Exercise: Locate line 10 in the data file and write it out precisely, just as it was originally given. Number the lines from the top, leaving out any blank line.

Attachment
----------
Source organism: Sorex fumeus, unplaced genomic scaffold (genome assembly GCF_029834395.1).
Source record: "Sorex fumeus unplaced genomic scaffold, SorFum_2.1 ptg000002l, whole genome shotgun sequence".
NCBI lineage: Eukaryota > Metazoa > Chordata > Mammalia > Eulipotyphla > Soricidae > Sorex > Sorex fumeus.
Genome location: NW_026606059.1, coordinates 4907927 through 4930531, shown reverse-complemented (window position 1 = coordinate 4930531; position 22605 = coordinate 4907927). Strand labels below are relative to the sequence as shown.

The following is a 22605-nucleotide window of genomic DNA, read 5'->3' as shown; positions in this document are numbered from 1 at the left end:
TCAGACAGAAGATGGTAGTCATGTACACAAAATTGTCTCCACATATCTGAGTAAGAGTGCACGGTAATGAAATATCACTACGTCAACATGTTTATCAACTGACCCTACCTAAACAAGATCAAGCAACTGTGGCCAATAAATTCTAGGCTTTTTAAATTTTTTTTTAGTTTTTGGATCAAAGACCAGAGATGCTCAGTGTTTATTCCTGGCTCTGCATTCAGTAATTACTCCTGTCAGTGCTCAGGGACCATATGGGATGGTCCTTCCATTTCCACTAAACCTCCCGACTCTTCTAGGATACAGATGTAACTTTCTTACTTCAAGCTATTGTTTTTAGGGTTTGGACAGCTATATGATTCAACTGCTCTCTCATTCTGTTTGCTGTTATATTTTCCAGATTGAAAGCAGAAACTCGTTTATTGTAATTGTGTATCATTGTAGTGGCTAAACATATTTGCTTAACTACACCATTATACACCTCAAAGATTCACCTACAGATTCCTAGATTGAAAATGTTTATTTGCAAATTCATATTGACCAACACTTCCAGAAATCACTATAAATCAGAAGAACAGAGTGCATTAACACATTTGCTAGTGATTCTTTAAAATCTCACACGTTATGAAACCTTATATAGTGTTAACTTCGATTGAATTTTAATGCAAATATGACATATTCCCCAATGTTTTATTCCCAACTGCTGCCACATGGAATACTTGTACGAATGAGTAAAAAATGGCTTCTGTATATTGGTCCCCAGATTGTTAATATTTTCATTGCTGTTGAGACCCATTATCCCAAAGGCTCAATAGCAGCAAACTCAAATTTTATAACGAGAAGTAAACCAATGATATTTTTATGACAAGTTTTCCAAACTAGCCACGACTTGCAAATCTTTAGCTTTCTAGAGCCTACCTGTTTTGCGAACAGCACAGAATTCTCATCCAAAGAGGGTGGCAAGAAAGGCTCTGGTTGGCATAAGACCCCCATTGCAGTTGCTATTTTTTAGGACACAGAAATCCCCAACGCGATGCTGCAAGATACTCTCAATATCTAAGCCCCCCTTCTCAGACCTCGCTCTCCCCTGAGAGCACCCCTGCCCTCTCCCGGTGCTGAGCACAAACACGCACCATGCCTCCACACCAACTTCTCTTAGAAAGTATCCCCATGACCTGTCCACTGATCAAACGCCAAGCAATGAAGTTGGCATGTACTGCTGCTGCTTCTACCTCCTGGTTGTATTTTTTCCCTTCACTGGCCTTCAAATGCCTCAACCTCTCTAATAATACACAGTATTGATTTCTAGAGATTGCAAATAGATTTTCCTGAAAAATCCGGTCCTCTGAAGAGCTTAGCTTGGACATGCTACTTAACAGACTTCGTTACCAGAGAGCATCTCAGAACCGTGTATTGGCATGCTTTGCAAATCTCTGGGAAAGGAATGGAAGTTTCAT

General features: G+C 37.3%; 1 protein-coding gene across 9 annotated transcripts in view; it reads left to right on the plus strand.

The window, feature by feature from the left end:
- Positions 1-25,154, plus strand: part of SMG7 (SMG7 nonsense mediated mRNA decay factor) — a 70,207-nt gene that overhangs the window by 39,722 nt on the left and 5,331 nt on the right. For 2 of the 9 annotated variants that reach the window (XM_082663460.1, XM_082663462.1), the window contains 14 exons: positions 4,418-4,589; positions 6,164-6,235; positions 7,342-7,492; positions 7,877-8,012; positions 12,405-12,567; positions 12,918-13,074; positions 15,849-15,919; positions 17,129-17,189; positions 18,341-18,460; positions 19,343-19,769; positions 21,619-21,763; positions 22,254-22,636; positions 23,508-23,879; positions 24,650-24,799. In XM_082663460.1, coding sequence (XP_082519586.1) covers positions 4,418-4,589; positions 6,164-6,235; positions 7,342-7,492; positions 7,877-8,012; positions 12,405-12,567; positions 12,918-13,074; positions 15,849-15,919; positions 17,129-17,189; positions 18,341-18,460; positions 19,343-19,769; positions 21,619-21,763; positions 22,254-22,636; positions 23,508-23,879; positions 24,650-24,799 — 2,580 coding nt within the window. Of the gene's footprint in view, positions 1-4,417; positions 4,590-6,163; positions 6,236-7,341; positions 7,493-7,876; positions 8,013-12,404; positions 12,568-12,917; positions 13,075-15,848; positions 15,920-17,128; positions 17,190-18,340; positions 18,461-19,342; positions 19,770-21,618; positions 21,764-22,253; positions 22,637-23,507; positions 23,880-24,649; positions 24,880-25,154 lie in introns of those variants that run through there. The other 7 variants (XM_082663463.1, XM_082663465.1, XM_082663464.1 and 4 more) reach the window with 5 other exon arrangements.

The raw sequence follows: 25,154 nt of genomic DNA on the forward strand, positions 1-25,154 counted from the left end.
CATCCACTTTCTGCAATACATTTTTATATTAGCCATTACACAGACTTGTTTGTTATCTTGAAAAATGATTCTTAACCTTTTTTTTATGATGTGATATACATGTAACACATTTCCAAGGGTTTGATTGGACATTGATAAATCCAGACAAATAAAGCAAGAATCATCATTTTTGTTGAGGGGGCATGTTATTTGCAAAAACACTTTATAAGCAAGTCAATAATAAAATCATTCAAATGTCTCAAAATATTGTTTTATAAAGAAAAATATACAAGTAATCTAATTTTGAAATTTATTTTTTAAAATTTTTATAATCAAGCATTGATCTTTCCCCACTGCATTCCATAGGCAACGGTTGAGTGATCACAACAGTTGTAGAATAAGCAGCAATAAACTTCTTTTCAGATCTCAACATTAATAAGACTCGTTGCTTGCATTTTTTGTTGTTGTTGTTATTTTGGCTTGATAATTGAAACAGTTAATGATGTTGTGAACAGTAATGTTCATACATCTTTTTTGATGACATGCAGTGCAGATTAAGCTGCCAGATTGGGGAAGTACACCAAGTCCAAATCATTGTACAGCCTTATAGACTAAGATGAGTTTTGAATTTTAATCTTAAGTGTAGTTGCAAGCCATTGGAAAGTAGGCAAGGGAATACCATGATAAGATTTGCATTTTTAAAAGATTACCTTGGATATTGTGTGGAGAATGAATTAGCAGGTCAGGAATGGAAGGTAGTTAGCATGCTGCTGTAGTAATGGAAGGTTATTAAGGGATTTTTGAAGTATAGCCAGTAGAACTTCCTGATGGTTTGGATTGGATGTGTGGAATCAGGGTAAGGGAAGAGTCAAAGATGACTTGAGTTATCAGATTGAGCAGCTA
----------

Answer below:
The raw sequence follows: 25,154 nt of genomic DNA on the forward strand, positions 1-25,154 counted from the left end.